The black-hearted melancholia of 1995’s Infernal Love was a radical departure for the trio. Bound together by Belfast-born DJ David Holmes’ cinematic soundscapes, the album was a brooding, twisted, heroically unhinged affair: drugs and comedy moustaches may have been involved. “We were supposed to be writing ‘Enter Sandman’, but we’d be out in a rowing boat in a lake at 2am, off our heads, recording geese and ducks for a sprawling piece of noise called Duck Symphony,” chuckles Andy Cairns. “Perhaps it wasn’t for everyone.” In the boardrooms of their major label, the phrase ‘career suicide’ was muttered darkly. With drummer Fyfe Ewing subsequently departing to be replaced by young Dubliner Graham Hopkins, and Infernal Love collaborator Martin McCarrick (guitar/cello) becoming a full-time member of the group, the quartet delivered one final album for A&M, 1998’s fractured and fractious Semi-Detached, before the label imploded in one of the music industry’s periodic down-sizing moves.

With their backs against the wall, in 1999 Therapy? returned with one of their most off-kilter, challenging and most perfectly realised albums in Sucide Pact – You First, their first release for former IRS boss Miles Copeland’s new independent imprint Ark 21. A sardonically-titled compilation album So Much For The Ten Year Plan – A Retrospective 1990 – 2000 followed, rounding up the ‘greatest hits’ and serving notice, on new tracks Fat Camp and Bad Karma, of the quartet’s increasing infatuation with old fashioned speaker-shredding, head-caving, shit-kicking rock ‘n’ roll ramalama. Recorded in Seattle with famed grunge production guru Jack Endino, 2001’s Shameless was the logical conclusion of this burgeoning love affair, dishing up white-knuckle hooligan blues rumbles for a generation who’d fallen in love anew with the sound of distorted guitars.

2002 saw the departure of Hopkins, with ex-The Beyond/Cable man Neil Cooper becoming the band’s third drummer. Perfectly attuned to the group aesthetic, Cooper’s arrival brought fresh energy and urgency to the band, showcased on the following year’s adrenalised High Anxiety set. Guitarist/cellist Martin McCarrick’s departure in the wake of the release saw Therapy? return to their three piece roots: 2004’s raw, feral Never Apologise, Never Explain album was evidence of their renewed hunger. In 2006, the band returned with album number eleven, One Cure Fits All, a concise, wired amalgam of their trademark angular riffs and slow-burning melodic nous, eclipsed in 2009 by the superb Crooked Timber, a dynamic, assured and powerful set recorded by Gang Of Four guitarist Andy Gill. As they entered the third decade of their career, Therapy? had never sounded more confident, more muscular or more driven. Fans responded in kind, pushing the album to silver status in Europe and demanding the most rigorous touring schedule from the band in a decade. Callow youths no longer, Therapy? had become men. Which brings us neatly up to date, and the release of A Brief Crack Of Light.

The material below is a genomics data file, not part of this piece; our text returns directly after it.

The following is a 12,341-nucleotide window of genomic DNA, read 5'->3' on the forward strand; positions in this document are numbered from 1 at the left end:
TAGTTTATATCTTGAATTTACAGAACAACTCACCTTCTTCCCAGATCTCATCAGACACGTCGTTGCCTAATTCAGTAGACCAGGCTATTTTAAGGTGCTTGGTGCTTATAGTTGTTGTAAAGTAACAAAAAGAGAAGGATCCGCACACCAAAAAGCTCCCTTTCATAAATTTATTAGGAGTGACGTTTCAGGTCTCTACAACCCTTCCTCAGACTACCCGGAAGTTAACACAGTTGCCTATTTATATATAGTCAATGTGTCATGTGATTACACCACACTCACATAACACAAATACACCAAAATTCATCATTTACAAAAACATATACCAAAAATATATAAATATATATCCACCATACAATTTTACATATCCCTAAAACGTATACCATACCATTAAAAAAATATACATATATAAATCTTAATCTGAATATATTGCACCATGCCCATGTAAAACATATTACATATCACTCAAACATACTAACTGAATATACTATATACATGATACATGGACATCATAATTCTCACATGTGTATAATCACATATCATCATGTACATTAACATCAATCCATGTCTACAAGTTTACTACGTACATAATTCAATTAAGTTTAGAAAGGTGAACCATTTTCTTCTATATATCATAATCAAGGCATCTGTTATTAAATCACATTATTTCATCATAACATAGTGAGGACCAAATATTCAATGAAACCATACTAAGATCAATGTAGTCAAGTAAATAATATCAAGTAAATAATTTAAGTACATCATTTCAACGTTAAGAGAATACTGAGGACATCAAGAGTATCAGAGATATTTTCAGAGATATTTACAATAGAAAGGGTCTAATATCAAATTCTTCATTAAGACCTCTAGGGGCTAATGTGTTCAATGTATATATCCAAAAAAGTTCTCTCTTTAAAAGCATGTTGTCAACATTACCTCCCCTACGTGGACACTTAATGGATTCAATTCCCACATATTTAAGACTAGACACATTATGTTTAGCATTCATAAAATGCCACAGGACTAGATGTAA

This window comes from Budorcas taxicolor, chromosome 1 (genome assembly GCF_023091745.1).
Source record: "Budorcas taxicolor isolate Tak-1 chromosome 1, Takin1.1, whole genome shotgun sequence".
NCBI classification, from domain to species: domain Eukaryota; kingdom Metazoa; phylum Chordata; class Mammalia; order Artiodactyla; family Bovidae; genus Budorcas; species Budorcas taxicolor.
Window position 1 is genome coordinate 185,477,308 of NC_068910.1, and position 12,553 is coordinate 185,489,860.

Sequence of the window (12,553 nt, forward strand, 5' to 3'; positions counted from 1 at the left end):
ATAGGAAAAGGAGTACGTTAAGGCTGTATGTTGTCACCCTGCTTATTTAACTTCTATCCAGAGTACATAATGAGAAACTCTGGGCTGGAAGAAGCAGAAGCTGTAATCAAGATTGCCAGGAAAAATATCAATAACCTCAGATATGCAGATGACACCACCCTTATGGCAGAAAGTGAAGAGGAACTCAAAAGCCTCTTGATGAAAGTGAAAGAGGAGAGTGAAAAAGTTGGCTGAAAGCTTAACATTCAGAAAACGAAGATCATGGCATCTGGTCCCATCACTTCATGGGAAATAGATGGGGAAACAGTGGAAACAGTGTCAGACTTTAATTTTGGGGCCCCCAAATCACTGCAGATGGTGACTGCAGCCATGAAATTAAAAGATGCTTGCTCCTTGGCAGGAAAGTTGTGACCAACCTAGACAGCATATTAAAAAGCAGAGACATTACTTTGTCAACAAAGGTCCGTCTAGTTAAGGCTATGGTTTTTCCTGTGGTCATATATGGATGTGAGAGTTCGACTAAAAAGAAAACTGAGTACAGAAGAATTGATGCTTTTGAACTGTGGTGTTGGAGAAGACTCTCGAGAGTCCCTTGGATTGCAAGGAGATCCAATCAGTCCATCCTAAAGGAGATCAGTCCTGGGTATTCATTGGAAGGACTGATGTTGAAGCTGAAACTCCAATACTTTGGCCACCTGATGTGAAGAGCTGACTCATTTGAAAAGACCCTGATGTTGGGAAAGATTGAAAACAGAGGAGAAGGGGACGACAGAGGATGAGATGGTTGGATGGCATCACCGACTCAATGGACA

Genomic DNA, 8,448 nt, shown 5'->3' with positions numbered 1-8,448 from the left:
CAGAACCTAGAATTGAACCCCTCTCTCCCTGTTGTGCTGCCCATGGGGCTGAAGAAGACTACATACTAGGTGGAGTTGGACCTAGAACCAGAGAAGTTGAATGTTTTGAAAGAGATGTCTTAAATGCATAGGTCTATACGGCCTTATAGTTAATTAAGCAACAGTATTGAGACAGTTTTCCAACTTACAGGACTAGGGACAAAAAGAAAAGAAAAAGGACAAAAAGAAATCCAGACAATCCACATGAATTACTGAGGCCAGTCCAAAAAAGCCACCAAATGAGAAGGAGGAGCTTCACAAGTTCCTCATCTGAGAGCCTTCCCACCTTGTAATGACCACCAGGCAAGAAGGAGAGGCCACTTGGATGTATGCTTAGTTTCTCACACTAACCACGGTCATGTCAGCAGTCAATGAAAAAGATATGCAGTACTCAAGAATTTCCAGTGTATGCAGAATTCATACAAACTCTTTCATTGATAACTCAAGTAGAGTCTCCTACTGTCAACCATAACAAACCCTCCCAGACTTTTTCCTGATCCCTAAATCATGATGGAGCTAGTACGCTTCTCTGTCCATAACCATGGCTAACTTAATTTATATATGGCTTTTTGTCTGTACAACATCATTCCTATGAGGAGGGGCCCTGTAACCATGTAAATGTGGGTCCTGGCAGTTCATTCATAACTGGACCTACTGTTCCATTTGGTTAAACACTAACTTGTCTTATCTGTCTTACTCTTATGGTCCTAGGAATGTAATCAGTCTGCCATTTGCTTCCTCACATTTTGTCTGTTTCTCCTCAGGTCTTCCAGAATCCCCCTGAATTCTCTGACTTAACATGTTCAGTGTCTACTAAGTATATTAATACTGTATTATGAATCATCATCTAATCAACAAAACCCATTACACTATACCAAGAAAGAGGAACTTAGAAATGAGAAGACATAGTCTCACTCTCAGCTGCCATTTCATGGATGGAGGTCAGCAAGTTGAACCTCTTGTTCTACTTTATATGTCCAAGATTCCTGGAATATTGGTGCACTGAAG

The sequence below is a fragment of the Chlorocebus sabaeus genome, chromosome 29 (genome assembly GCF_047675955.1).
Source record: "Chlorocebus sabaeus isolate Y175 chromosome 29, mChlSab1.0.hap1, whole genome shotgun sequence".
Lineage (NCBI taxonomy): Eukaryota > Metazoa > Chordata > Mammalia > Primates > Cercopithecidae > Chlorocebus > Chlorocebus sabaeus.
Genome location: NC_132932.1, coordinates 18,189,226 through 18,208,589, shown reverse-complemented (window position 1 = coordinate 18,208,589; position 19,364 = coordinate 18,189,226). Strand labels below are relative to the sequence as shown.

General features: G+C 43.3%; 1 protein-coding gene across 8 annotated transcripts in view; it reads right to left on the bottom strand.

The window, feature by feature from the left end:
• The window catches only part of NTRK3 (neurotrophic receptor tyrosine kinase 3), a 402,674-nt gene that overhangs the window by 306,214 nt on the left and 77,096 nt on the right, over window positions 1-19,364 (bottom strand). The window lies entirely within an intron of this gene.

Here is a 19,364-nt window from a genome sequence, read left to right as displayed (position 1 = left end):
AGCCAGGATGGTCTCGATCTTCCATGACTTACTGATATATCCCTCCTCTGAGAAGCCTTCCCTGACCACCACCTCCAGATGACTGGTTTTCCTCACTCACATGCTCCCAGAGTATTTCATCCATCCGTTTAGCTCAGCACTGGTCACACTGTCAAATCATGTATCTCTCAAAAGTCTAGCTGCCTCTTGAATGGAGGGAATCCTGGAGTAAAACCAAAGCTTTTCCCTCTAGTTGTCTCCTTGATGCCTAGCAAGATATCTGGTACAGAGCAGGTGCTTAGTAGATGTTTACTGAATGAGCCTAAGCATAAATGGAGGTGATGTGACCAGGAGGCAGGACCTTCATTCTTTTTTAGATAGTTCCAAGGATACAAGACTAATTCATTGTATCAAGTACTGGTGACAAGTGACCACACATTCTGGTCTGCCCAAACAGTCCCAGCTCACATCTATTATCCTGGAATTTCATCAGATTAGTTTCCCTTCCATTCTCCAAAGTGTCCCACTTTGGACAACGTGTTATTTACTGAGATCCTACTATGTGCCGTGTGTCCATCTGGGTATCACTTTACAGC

“The success of this album won’t be measured in sales but in the knowledge that we’ll be happy with it for years to come,” says Andy Cairns confidently. “It’s important to us to keep moving forward and keep challenging ourselves and the audience. I can put on albums like Babyteeth and Suicide Pact… and Crooked Timber and feel totally proud to have been involved in making them and at the risk of sounding pretentious, we wanted to make an album that stands up strong within our canon. And we’ve done that. With A Brief Crack Of Light we’ve never sounded more like us, slightly odd and slightly apart as always. We can’t wait for people to hear it.”